1. The lion’s share of the assets of the late Prince Rainier of Monaco is to be divided between crown prince Albert and Rainier's oldest daughter Caroline, sources said on Wednesday.

Though considered a state secret, Rainier’s wealth is estimated by various sources to be worth as much as $2.5bn, consisting of mainly of real estate.

According to US biographer J Randy Taraborrelli, Rainier’s will as of the year 2000 grants the 47-year-old Prince Albert the title of “His Most Serene Highest” as well as the royal palace with 235 rooms, the castle of Marchais near Paris with extensive hunting grounds, private jet, yacht, collection of antiquities including 180 vehicles and a stamp collection considered one of the most valuable in the world.

Albert will also receive, says Taraborrelli, the shares of the Monte Carlo casino, worth millions.

The cash inheritance is to be divided between Albert and Caroline, who retains in addition the family villa La Vigie in the French town of Roquebrune-Cap-Martin and most of her mother’s jewelry.

Rainier’s youngest and most rebellious daughter Stephanie, 40, is to receive only $17m, to be paid out in monthly installments of $50 000, as well as a six-room chalet in the French alps and a New York City apartment.

- Albert to inherit lion's share, News24.com, April 6, 2005.

2. Girls are twice as likely as boys to be repeatedly bullied throughout their time at school.

Research from Warwick and Hertfordshire universities shows that girls who are bullied at the age of six are more than twice as likely still to be victims at the age of 10 than boys of the same age.

Girls tend to be clearly identified as victims among their peer group and develop a reputation for being bullied that is hard to shake off.

This can also be exacerbated by the tight-knit and relatively inflexible nature of female friendships.

The researchers said: “This leads the aggressor to bully more, and the victim to develop ... low self-esteem, loneliness, depression, anxiety and sickness, which increase in severity and make victimization persist longer.”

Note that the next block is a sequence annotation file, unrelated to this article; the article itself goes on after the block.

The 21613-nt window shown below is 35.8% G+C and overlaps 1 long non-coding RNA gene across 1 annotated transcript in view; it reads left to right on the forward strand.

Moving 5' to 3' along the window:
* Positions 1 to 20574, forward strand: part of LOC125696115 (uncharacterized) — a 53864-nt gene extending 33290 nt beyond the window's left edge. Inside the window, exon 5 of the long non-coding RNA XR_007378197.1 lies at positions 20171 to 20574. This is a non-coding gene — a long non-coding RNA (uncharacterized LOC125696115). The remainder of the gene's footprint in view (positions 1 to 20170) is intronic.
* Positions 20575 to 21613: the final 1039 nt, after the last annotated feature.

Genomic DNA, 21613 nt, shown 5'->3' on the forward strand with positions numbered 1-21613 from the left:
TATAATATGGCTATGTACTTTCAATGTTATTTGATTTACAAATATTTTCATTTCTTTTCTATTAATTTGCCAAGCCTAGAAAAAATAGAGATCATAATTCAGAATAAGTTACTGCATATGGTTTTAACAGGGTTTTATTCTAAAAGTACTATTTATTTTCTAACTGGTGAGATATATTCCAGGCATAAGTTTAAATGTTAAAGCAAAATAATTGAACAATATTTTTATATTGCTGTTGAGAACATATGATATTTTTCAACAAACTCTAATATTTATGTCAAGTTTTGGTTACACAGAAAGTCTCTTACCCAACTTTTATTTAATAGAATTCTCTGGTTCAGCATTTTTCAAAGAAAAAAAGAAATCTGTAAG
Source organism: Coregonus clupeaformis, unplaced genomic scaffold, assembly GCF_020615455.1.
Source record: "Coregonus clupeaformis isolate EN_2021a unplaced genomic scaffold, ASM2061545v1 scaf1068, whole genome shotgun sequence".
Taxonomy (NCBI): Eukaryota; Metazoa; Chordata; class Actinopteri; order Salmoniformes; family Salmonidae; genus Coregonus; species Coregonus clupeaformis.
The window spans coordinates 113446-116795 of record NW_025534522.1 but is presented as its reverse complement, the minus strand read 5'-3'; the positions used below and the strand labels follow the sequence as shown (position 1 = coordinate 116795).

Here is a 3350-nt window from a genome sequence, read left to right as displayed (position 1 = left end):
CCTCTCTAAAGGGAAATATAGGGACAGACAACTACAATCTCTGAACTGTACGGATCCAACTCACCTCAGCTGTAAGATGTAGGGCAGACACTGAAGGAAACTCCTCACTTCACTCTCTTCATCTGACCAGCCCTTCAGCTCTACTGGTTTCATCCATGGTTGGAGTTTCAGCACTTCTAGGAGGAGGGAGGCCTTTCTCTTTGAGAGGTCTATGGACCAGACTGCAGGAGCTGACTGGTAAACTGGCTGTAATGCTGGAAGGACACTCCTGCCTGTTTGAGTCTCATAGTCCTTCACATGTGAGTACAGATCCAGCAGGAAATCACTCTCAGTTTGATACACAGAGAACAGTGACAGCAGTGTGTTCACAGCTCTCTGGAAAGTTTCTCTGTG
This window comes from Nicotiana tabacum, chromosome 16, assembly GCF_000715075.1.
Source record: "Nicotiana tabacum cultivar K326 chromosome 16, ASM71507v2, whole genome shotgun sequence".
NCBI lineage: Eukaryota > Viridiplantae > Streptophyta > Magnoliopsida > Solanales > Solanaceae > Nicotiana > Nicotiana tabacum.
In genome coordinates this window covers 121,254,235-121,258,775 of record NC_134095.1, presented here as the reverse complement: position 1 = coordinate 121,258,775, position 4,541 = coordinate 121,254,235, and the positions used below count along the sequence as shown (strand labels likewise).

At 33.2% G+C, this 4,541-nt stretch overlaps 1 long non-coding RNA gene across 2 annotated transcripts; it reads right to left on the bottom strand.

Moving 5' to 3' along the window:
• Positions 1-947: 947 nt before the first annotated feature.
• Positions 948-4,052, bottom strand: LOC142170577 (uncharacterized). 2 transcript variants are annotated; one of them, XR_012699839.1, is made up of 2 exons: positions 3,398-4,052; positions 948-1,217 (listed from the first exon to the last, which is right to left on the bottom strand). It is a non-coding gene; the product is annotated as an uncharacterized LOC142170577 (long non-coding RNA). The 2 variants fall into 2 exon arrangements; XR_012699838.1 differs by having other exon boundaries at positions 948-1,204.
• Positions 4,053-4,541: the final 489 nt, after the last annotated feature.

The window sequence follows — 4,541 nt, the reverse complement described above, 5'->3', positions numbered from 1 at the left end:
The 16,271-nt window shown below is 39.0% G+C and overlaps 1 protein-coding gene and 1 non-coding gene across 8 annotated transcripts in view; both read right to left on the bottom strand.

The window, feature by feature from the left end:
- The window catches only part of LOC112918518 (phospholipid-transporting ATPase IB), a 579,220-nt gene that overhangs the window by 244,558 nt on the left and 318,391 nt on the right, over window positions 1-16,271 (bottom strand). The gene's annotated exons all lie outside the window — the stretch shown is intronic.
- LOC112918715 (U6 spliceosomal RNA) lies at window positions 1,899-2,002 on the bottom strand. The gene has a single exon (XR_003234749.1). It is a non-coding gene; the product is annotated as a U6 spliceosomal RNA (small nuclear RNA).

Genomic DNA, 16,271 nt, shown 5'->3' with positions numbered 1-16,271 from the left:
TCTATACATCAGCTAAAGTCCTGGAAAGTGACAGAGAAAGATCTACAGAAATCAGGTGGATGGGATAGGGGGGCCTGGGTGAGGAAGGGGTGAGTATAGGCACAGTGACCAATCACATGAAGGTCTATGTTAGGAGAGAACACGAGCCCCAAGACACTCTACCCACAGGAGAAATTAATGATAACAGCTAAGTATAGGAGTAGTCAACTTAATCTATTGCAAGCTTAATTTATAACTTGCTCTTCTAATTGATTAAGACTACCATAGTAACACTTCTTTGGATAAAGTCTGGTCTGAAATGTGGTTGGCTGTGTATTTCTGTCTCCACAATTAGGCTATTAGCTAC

- Girls suffer lion’s share of bullying, Tes.co.uk, January 16, 2009.

3. With most women opting to work when the kids come along, a new survey has found that the fairer sex still spends twice the amount of hours on domestic duties as fathers.

The survey was conducted by Australian Bureau Statistics which found that 60 per cent of mothers are employed.

Out of these, 60 per cent are in part-time work and these women spend an average of 19 hours a week working, 19 hours caring for children and 23 hours on domestic chores.

Even those women who work full time spend, according to the survey, and average of 18 hours per week on household chores – a figure that’s twice as much as that of their male partners.

The poll also found that nearly two-thirds of parents with children under 15 are “always” or “often” pressed for time.

Families Australia chief executive Brian Babington said the statistics showed the difficulties in balancing work and family life.

“It’s increasingly clear that Australian families are under pressure to balance work and family life. We welcome developments such as the inquiry into paid maternity leave as a way of addressing some of these imbalances, particularly for women who are still doing the lion’s share of housework,” News.com.au quoted him, as saying.

- Women ‘still doing the lion’s share of housework’, LifeStyle.in.MSN.com, May 14, 2008.



About the author:

Zhang Xin is Trainer at chinadaily.com.cn. He has been with China Daily since 1988, when he graduated from Beijing Foreign Studies University. Write him at: zhangxin@chinadaily.com.cn, or raise a question for potential use in a future column.


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(作者张欣 中国日报网英语点津 编辑陈丹妮)